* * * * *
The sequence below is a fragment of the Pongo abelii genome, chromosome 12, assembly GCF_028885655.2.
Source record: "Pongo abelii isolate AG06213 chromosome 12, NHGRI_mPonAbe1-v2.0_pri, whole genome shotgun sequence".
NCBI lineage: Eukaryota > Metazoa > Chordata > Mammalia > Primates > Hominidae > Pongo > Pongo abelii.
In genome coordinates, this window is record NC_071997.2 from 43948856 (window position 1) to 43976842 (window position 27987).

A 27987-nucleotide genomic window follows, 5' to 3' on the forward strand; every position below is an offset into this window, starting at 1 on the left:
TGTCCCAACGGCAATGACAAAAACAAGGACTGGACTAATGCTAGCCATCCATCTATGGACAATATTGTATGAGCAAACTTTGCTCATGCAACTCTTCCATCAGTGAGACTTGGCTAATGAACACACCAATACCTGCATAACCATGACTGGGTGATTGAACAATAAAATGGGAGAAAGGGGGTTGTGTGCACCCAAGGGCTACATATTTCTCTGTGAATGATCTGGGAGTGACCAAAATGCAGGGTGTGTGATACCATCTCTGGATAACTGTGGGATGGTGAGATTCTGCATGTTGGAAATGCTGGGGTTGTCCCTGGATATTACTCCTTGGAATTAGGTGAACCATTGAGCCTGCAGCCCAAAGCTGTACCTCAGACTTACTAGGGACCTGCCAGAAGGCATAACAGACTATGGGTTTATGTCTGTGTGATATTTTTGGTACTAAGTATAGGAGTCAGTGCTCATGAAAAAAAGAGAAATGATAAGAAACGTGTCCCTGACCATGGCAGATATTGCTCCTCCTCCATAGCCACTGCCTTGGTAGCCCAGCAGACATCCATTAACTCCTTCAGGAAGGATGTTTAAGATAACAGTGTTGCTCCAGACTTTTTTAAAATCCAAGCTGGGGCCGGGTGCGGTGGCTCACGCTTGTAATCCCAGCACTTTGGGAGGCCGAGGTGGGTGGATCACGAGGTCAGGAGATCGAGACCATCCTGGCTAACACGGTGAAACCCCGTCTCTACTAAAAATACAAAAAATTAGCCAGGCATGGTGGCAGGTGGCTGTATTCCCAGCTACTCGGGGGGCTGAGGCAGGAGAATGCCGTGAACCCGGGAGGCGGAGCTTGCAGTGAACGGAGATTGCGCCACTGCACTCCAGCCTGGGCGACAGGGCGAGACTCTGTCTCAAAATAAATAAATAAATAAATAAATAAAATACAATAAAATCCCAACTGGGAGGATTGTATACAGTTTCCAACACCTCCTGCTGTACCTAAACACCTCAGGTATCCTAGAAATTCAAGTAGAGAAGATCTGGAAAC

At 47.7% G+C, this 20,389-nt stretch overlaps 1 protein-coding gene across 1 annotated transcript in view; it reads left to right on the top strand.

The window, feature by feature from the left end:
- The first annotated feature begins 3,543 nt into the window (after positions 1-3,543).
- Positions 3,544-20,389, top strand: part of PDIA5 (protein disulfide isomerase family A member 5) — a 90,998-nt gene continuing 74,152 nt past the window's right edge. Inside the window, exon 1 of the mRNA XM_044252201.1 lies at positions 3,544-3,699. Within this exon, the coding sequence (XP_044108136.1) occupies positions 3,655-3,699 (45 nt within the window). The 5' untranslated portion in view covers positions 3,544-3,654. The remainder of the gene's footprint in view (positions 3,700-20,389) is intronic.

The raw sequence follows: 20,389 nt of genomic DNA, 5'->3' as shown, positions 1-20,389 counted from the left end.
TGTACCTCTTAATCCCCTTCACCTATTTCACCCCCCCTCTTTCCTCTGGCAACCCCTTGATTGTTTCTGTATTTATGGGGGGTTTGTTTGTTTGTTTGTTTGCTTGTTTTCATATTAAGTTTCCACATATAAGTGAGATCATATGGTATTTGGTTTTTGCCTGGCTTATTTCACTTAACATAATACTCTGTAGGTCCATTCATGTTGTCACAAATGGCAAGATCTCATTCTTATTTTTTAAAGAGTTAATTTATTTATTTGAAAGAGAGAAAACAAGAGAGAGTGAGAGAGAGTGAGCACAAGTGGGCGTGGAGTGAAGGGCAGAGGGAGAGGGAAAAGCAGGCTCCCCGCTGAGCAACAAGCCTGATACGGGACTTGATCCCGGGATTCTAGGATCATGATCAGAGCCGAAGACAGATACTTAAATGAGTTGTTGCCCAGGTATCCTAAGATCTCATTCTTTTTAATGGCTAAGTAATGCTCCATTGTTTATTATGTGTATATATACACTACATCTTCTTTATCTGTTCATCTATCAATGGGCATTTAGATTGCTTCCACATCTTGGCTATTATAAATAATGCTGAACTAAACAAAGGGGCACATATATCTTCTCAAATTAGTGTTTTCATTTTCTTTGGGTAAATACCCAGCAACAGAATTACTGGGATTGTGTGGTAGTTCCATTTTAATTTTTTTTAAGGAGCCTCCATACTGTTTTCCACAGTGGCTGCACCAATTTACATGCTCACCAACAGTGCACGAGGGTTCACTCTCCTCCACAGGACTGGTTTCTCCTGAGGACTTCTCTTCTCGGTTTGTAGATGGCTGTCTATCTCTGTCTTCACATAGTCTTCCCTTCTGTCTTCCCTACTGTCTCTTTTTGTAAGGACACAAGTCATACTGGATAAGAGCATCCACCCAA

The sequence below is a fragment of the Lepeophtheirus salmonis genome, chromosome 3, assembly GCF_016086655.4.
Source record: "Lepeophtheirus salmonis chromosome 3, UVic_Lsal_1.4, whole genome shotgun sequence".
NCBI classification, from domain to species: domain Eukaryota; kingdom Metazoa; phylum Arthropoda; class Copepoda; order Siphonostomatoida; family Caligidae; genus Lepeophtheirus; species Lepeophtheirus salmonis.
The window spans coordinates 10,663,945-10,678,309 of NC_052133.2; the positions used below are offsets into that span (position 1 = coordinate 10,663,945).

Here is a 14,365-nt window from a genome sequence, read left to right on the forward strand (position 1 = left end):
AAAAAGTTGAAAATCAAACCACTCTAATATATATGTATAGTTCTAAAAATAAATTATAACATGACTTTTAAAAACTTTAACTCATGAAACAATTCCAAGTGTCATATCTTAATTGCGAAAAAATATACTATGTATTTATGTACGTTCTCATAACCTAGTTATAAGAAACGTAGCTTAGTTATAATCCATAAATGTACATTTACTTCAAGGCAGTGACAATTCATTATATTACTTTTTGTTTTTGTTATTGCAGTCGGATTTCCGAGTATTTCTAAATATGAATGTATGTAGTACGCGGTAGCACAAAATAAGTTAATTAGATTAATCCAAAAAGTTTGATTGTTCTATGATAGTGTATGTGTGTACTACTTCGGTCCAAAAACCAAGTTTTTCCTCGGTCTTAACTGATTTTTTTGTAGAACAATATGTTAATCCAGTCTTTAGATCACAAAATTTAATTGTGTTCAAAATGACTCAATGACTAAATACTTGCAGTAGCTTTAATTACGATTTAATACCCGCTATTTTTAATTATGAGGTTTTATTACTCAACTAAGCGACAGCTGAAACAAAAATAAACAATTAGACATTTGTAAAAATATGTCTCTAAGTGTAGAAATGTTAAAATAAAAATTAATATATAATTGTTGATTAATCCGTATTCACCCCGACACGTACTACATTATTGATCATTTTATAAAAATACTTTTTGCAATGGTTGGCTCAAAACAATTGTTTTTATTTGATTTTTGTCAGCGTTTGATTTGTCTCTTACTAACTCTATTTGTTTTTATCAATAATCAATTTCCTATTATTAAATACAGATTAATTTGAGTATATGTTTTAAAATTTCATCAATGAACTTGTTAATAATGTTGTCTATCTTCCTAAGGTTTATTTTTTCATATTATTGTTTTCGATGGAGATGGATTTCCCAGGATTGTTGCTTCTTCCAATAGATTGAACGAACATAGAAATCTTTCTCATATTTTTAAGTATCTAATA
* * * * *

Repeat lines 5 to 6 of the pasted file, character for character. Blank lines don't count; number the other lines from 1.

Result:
A 27987-nucleotide genomic window follows, 5' to 3' on the forward strand; every position below is an offset into this window, starting at 1 on the left:
TGTCCCAACGGCAATGACAAAAACAAGGACTGGACTAATGCTAGCCATCCATCTATGGACAATATTGTATGAGCAAACTTTGCTCATGCAACTCTTCCATCAGTGAGACTTGGCTAATGAACACACCAATACCTGCATAACCATGACTGGGTGATTGAACAATAAAATGGGAGAAAGGGGGTTGTGTGCACCCAAGGGCTACATATTTCTCTGTGAATGATCTGGGAGTGACCAAAATGCAGGGTGTGTGATACCATCTCTGGATAACTGTGGGATGGTGAGATTCTGCATGTTGGAAATGCTGGGGTTGTCCCTGGATATTACTCCTTGGAATTAGGTGAACCATTGAGCCTGCAGCCCAAAGCTGTACCTCAGACTTACTAGGGACCTGCCAGAAGGCATAACAGACTATGGGTTTATGTCTGTGTGATATTTTTGGTACTAAGTATAGGAGTCAGTGCTCATGAAAAAAAGAGAAATGATAAGAAACGTGTCCCTGACCATGGCAGATATTGCTCCTCCTCCATAGCCACTGCCTTGGTAGCCCAGCAGACATCCATTAACTCCTTCAGGAAGGATGTTTAAGATAACAGTGTTGCTCCAGACTTTTTTAAAATCCAAGCTGGGGCCGGGTGCGGTGGCTCACGCTTGTAATCCCAGCACTTTGGGAGGCCGAGGTGGGTGGATCACGAGGTCAGGAGATCGAGACCATCCTGGCTAACACGGTGAAACCCCGTCTCTACTAAAAATACAAAAAATTAGCCAGGCATGGTGGCAGGTGGCTGTATTCCCAGCTACTCGGGGGGCTGAGGCAGGAGAATGCCGTGAACCCGGGAGGCGGAGCTTGCAGTGAACGGAGATTGCGCCACTGCACTCCAGCCTGGGCGACAGGGCGAGACTCTGTCTCAAAATAAATAAATAAATAAATAAATAAAATACAATAAAATCCCAACTGGGAGGATTGTATACAGTTTCCAACACCTCCTGCTGTACCTAAACACCTCAGGTATCCTAGAAATTCAAGTAGAGAAGATCTGGAAAC